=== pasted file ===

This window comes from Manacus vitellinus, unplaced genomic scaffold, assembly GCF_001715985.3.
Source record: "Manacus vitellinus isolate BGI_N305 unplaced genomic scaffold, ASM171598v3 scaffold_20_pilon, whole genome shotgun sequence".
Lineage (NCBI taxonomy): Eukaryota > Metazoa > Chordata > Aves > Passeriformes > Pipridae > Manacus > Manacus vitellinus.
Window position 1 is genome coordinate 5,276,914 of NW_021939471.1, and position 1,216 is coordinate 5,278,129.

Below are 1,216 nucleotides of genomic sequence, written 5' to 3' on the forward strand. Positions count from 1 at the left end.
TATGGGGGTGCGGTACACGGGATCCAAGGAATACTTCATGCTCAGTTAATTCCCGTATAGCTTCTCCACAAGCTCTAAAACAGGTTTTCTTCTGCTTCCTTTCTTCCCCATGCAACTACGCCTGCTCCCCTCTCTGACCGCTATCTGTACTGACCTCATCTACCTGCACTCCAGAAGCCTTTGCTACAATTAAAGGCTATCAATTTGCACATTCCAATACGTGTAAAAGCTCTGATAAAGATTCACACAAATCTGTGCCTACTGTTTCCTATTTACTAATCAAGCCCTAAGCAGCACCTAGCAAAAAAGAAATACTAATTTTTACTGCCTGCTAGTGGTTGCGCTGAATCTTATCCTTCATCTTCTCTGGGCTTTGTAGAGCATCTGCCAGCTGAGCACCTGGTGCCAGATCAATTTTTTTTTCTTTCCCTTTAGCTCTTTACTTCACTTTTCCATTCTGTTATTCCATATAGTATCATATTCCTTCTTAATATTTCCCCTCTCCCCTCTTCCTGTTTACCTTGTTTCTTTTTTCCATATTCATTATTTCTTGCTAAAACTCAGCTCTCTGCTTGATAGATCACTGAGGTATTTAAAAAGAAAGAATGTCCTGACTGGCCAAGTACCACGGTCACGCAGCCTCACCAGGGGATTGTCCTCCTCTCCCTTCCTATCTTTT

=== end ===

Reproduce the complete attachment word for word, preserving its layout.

This window comes from Manacus vitellinus, unplaced genomic scaffold, assembly GCF_001715985.3.
Source record: "Manacus vitellinus isolate BGI_N305 unplaced genomic scaffold, ASM171598v3 scaffold_20_pilon, whole genome shotgun sequence".
Lineage (NCBI taxonomy): Eukaryota > Metazoa > Chordata > Aves > Passeriformes > Pipridae > Manacus > Manacus vitellinus.
Window position 1 is genome coordinate 5,276,914 of NW_021939471.1, and position 1,216 is coordinate 5,278,129.

Below are 1,216 nucleotides of genomic sequence, written 5' to 3' on the forward strand. Positions count from 1 at the left end.
TATGGGGGTGCGGTACACGGGATCCAAGGAATACTTCATGCTCAGTTAATTCCCGTATAGCTTCTCCACAAGCTCTAAAACAGGTTTTCTTCTGCTTCCTTTCTTCCCCATGCAACTACGCCTGCTCCCCTCTCTGACCGCTATCTGTACTGACCTCATCTACCTGCACTCCAGAAGCCTTTGCTACAATTAAAGGCTATCAATTTGCACATTCCAATACGTGTAAAAGCTCTGATAAAGATTCACACAAATCTGTGCCTACTGTTTCCTATTTACTAATCAAGCCCTAAGCAGCACCTAGCAAAAAAGAAATACTAATTTTTACTGCCTGCTAGTGGTTGCGCTGAATCTTATCCTTCATCTTCTCTGGGCTTTGTAGAGCATCTGCCAGCTGAGCACCTGGTGCCAGATCAATTTTTTTTTCTTTCCCTTTAGCTCTTTACTTCACTTTTCCATTCTGTTATTCCATATAGTATCATATTCCTTCTTAATATTTCCCCTCTCCCCTCTTCCTGTTTACCTTGTTTCTTTTTTCCATATTCATTATTTCTTGCTAAAACTCAGCTCTCTGCTTGATAGATCACTGAGGTATTTAAAAAGAAAGAATGTCCTGACTGGCCAAGTACCACGGTCACGCAGCCTCACCAGGGGATTGTCCTCCTCTCCCTTCCTATCTTTT